After much hemming and hawing, I've decided to forgo any ornamental grasses or deciduous shrubs in the front borders, but will certainly make homes for those plantings in the subsequent garden areas to come. I've also decided I'll use a full range of colors for the blooms with plenty of vibrancy and saturation. This decision comes because our property is very large and open (formerly farmland) and our house is off-white. I realized that going with a more subtle or limited color palette (e.g., whites, purples and greens in soft pastel tones) could feel a bit washed out and frankly, dull. The house aside, Winterhill's setting is reminiscent of the English countryside, so if any place could handle a horde of colors and not look cartoonish, it's this space. So I'm going for it!
Every fall, right around this time, something magical happens. I open up my inbox and see a message from Swan Island Dahlias. I click on it and immediately enter a sort of fugue state where my mind becomes riddled with visions of a dahlia paradise a la Floret Flowers. Selections are made, payment information is input and about 6 months later a hefty box of carefully wrapped tubers shows up at my doorstep.
In the spirit of "the garden is a nursery" this year, I had no real plan for the dozen or so dahlias I bought last fall. So when it came time to plant them out I did little more than arrange them in the sunniest, barest spots throughout the front borders and waited to see how they would do. Some pairings look gorgeous together and others look silly and totally out of scale, but it's been fun! Here's a briefing:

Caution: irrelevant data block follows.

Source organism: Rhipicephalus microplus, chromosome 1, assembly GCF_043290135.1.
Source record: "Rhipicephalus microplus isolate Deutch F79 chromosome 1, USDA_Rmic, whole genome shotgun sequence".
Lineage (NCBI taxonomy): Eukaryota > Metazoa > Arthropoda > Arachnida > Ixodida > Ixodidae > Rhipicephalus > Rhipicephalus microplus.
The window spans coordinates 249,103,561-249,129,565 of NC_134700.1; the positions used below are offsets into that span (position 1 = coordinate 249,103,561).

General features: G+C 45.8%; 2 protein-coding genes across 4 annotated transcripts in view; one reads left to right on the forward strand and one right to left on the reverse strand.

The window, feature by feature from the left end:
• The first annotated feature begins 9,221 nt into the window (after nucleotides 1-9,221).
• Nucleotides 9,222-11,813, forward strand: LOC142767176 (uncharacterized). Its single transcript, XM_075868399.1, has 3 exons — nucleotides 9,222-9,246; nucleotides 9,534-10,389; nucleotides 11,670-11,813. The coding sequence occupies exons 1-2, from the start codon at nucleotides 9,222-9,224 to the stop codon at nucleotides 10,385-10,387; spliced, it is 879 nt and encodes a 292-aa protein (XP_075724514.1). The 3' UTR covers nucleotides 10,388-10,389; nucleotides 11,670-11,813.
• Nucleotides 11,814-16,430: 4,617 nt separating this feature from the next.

Bee Happy: Late to bloom, medium-sized, good stems for cutting, so-so bloom production, the bees do really love it
Cornel Bronze: First to bloom, big/tall, so-so stems for cutting, tons of gorgeous blooms
D. Sorensenii (Wild Dahlia): Middle-of-the-road to bloom, very tall and leggy/delicate, elegant and feels like more like a perennial, bees like it
Golden Hour: First to bloom, small/medium and good bushiness, shorter stems aren't great for cutting, unique bronze-y coloring
Jason Matthew: First to bloom, medium/tall, prolific bloomer, great for cutting
Lights Out: Later to bloom, shorter and bushier than expected, beautiful deep color reads closer to black in-person and indoors, pretty good stems for cutting
Make A Wish: First to bloom, small/medium and good bushiness, adorable and prolific star-shaped flowers, bees love it, good stems for cutting, but I actually always leave them
Rock Star: Middle-of-the-road to bloom, big/tall, unique foliage shape reminds me of arugula, flowering has been disappointingly weak
Benjamin Matthew: Middle-of-the-road timing to bloom, medium/tall, on the leggier side and somewhat weak, short stems aren't great for cutting, but the color is beautiful and vibrant.
Chick A Dee: Very late to bloom (first flower is opening today), small/medium, short stems aren't great for cutting, we'll see how it does the rest of the season!
Debora Renae: First to bloom, big/tall, prolific bloomer, great for cutting
Maarn (Free Gift from Swan Island): First to bloom, big/tall, prolific bloomer, great for cutting, a fabulous surprise!
All in all, it's been a delightful first summer of gardening at Winterhill with plentiful moments of success (dahlias) and failure (herbs and veggies), inspiration and experimentation.